But how different would it be in reality? In November 2020, Hemsworth told Polish magazine Elle Man he is “not going into any retirement” and that Love and Thunder is “definitely not a film that I say goodbye to this brand.” But his tune changed a year later when in December 2021 he told Australia’s The Today Show that Marvel “might be waning on that kind of enthusiasm for me to keep going.” Now, in the lead-up to Love and Thunder, Hemsworth ominously said in a June 2022 interview with WIRED that Love and Thunder “may be my last” in the franchise.

At Comic-Con 2019, Marvel Studios hinted the new Phase 4 would have a sweeping changing of the guard. But after Love and Thunder, is anyone really going anywhere?

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It’s irresistible to wonder what has soured between Hemswoth and Marvel, if anything. Hemsworth could be growing tired or the role or maybe Marvel isn’t giving something Hemsworth hoped for. Regardless, Hemsworth now finds himself at a wide-open crossroads of possibilities, one that his Thor ought to have experienced on the screen rather than on the side of it.

If Hemsworth never said Love and Thunder would be his last, Thor sure did. In the first trailer for the movie, set to Guns N Roses’ sentimental anthem “Sweet Child of Mine,” Thor says in voice-over (not used in the film), “My superhero-ing days are over.” A wistful guitar sheds with lyrics about “eyes of the bluest skies” (Hemsworth’s eyes happen to be a striking shade of azure). The closing shot of Portman hoisting Mjolnir therefore took on a more significant meaning. It would be mistaken to not assume Love and Thunder was going to wrap up Thor’s story in a neat bow.

The ongoing nature of the MCU means endings, good ones anyway, are hard to come by. Three years after Avengers: Endgame, fans still express horror over the way Scarlett Johansson’s Natasha was written off (and subsequently the lack of stakes in her own solo film). Chris Evans’ Steve Rogers also has an ending that has generated debate within fandom, with complaints rightfully rooted in Steve hypocritically turning back on his own words of moving on. About the only character who has been given a proper ending was Robert Downey Jr.’s Tony Stark, who enjoyed a full arc that took eight complete movies to tell.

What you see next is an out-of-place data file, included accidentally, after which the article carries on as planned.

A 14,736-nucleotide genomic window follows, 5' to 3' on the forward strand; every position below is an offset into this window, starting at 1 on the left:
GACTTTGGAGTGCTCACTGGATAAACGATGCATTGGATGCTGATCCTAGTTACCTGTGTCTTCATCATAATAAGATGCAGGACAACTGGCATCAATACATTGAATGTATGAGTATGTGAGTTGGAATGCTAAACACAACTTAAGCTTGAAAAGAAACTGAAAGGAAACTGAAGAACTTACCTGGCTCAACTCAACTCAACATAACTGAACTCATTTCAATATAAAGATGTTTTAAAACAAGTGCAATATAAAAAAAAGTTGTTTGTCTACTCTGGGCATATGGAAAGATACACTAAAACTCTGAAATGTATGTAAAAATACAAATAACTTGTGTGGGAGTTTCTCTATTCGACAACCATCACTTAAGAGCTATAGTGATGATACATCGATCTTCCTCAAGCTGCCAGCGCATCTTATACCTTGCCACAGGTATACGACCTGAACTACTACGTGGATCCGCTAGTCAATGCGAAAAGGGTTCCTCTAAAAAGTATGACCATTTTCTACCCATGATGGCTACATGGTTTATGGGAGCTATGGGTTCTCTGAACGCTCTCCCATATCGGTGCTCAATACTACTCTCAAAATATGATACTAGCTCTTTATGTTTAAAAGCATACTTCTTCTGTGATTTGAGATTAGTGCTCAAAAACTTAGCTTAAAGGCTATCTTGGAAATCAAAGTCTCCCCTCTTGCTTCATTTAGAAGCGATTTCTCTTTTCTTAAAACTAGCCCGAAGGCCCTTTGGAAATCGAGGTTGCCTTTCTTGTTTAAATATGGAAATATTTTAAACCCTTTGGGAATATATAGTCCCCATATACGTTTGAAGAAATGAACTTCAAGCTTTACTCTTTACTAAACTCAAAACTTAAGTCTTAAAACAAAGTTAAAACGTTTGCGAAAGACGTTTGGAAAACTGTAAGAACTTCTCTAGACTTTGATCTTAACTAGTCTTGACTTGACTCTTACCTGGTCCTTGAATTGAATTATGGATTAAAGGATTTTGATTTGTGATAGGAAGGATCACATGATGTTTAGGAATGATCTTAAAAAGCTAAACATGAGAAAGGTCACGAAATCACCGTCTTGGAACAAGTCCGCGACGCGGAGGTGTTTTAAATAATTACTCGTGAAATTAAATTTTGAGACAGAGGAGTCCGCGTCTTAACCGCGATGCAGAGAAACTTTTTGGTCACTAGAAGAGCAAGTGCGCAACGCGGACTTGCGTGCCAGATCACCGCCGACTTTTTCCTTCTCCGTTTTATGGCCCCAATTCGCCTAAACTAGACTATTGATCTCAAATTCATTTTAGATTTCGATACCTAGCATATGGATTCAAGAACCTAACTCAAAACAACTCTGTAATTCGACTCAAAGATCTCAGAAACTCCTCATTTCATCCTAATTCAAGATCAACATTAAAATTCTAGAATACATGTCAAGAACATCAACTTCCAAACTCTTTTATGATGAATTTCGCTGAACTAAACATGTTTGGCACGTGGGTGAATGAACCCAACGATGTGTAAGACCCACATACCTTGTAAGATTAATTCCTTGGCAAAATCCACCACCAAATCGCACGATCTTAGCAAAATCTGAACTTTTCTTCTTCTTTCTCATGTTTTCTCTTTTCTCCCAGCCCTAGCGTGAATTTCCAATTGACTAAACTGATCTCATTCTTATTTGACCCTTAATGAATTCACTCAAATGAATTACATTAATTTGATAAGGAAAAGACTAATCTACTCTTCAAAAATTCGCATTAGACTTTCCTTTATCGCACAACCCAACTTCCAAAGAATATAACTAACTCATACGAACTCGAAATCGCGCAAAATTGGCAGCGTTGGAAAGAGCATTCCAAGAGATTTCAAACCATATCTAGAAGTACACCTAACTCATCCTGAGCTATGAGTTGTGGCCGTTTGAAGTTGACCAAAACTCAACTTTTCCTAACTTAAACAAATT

Stark is the exception, not the rule. Marvel has long struggled with ending a character’s story because doing so means the end of a franchise. But Phase 4, with its promise of new beginnings, indicates that now is the time for torches — or epic hammers — to be passed along. Instead, the hammer of Thor is dangling in the air, and it’s anyone’s guess who is going to grab it.

Of its many flaws, the biggest problem of Thor: Love and Thunder is its inability to tell a satisfying conclusion for Thor, regardless of Hemsworth’s future in the franchise.

Marvel Studios

Again, to be clear, nobody said it was Hemsworth’s last Marvel film. Unlike most of his Avengers colleagues, Hemsworth has been enthusiastic about his place in the franchise. (Much of it thanks to his collaboration with Waititi, someone Hemsworth credits as the party responsible for reinvigorating his interest.) But three is a nice number. It tells a beginning, middle, and end. Love and Thunder all but suggested it was meant to bring the MCU from one phase to the next. Instead, it’s just undecided over the path it actually wants to take. All fans can do is sit and watch.

Thor: Love and Thunder is now playing in theaters.